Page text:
In the streaming wars, sometimes it feels as though quantity matters more than quality. Looking at the relatively low subscriber base for Apple TV+, that seems to be accurate more often than not. With a focus on quantity, it means that a lot of productions just won’t quite hit the mark. That is the case with Samaritan, the latest film to release on Amazon Prime Video.

Samaritan was originally envisioned as a theatrical release before the pandemic hit. The theatrical release date was pushed back multiple times until the film finally found a home on Amazon Prime Video after Amazon purchased MGM, the company producing Samaritan. While the premise of the film is intriguing enough, a fallen superhero that may or may not be back from the dead, the execution is just a bit too bland to generate any real excitement.

The story of Samaritan follows Joe Smith (Sylvester Stallone), who was once known as one of the twin brother superhumans, Samaritan and Nemesis. The two fought many times until one day there was a massive explosion at a power plant where they were fighting, and neither was seen or heard from again, presumed dead. Fast-forward to the present day when a beaten and battered Granite City is on the verge of economic collapse, while young Sam Cleary (Javon Walton) still believes Samaritan is out there somewhere.

That premise is sound. The problem is that the script plays out these events in the most generic way possible. There are superhero genre staples all throughout the movie, but very little that offers anything unique to the film. Even the few unique aspects of the movie are watered down by an uninspired script, and a lack of polish that even the worst Marvel and DC films exceed in spades.

You don’t need a big budget to make a compelling superhero movie. Unbreakable had a budget of $75 million but focused mainly on a relatively unique premise (at the time), and a compelling script. Sylvester Stallone can act, and Javon Walton is one of the brightest young stars in Hollywood. Even Pilou Asbæk, who plays the primary antagonist, Cyrus, has delivered quality performances in Game of Thrones.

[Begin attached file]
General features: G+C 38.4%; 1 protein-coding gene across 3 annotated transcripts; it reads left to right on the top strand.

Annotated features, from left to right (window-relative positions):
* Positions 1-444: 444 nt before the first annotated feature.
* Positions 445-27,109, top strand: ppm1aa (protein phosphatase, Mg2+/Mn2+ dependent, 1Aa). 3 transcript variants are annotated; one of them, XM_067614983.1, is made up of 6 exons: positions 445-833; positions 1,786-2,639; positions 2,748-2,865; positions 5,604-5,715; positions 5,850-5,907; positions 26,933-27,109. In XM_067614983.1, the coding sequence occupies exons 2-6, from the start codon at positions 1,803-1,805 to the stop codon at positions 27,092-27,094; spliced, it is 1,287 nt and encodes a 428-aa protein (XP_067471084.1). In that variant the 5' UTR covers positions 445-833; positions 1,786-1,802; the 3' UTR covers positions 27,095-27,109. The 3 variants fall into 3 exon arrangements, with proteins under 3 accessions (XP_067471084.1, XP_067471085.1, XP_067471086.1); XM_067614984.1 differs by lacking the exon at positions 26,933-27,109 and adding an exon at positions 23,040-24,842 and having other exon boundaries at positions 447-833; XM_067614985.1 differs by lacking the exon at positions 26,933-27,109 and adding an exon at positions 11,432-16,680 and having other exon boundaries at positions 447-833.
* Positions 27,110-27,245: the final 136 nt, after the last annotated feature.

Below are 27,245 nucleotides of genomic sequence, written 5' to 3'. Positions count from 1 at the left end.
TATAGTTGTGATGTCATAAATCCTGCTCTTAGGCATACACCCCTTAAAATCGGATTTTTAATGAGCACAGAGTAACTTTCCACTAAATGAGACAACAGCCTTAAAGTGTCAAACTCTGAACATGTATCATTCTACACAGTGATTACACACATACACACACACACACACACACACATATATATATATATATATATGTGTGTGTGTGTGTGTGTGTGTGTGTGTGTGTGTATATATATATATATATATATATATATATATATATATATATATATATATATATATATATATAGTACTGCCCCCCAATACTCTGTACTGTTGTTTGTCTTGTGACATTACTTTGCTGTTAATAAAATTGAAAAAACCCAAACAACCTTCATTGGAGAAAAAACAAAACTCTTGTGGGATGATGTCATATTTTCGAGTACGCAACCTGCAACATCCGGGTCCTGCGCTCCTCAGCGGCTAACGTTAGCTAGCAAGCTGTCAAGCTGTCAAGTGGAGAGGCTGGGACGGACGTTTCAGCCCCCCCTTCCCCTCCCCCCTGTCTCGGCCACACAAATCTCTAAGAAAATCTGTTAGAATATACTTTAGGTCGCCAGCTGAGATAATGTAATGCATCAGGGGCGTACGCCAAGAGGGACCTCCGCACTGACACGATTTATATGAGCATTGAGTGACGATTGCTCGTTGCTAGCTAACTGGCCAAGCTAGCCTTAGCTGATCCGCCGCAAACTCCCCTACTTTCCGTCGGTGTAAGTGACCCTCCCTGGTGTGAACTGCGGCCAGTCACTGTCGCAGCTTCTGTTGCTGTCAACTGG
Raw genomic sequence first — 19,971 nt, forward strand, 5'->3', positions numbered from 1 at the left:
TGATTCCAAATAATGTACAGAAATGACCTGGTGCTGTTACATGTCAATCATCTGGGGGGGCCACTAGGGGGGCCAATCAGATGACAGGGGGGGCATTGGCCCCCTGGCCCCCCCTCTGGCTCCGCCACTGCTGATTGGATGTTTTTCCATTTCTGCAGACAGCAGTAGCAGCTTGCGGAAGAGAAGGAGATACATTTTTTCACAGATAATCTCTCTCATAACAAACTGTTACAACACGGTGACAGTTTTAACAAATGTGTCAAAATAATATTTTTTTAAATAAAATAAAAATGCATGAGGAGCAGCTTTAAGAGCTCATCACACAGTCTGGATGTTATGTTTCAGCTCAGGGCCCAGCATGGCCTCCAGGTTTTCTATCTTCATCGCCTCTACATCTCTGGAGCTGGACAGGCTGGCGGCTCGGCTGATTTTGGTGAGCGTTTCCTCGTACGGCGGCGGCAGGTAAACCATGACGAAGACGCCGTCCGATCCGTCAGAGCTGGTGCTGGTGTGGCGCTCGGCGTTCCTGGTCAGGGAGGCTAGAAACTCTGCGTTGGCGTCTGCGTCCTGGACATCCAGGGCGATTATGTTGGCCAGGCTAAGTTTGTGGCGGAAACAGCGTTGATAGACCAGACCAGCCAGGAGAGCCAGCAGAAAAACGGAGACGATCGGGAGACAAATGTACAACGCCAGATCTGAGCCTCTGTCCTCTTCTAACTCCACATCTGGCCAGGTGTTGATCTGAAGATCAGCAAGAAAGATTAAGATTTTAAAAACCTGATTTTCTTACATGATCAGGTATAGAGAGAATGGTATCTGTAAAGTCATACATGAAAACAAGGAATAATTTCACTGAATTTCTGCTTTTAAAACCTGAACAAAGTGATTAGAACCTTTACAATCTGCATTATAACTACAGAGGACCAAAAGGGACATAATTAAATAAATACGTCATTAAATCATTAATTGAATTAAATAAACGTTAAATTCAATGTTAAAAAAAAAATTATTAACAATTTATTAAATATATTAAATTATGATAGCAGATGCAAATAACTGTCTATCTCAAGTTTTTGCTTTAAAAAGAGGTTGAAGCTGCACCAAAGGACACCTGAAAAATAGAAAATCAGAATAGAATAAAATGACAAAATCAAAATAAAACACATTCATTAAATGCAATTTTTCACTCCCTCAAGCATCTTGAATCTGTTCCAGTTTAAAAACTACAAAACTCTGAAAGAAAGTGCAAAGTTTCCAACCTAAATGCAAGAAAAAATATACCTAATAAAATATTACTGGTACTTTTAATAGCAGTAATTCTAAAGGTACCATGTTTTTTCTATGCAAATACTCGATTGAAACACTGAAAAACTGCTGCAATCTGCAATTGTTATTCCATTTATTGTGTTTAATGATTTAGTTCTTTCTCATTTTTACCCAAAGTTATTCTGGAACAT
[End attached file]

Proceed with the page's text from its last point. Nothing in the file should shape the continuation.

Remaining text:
All of the key components are in place, except for a moderately inexperienced director (Julius Avery), and a writer best known for the Ninjago cartoons. The direction seems fairly decent, so we’re going to assume the blame falls on the writer for this one. You can see traces of The Joker, Unbreakable, and other similar superhero films, but there just isn’t enough here to rise above the average.

By the end of the film, things start to pick up, but by that point, it’s too little, too late. Some people may even have trouble connecting the dots near the end of the film because there are some twists and turns that don’t clearly add up. Despite this potential confusion, it’s the most compelling part of the film, as the movie finally starts to come into its own.

Samaritan is an average superhero movie in a world where new superhero content in TV and film is a weekly occurrence. With such a high level of saturation, it’s much more difficult for something like Samaritan to stand out. If this film had been released back in the early 2000s, it may have been one of the better superhero offerings. At this point, you have to bring your A-game with something along the lines of Everything Everywhere All At Once to stand out. With Samaritan, given a sharper script that leaned more into what makes this superhero story unique, it may have fared better in the crowded streaming landscape.

About Samaritan

Synopsis: A young boy learns that a superhero who was thought to have gone missing after an epic battle twenty years ago may in fact still be around.

Director: Julius Avery

Writer: Bragi F. Schut

Stars: Sylvester Stallone, Javon Walton, Pilou Asbæk

Rated: PG-13

Runtime: 1 Hour, 39 Minutes

Releases: August 26, 2022 (USA) (Prime Video)

Bryan Dawson has been writing professionally since the age of 13. He started his career as a video game writer and has since worked for Random House, Prima Games, DirecTV, IGN, AOL, the British Government, and various other organizations. For GNN, Bryan taps into his passion for movies.

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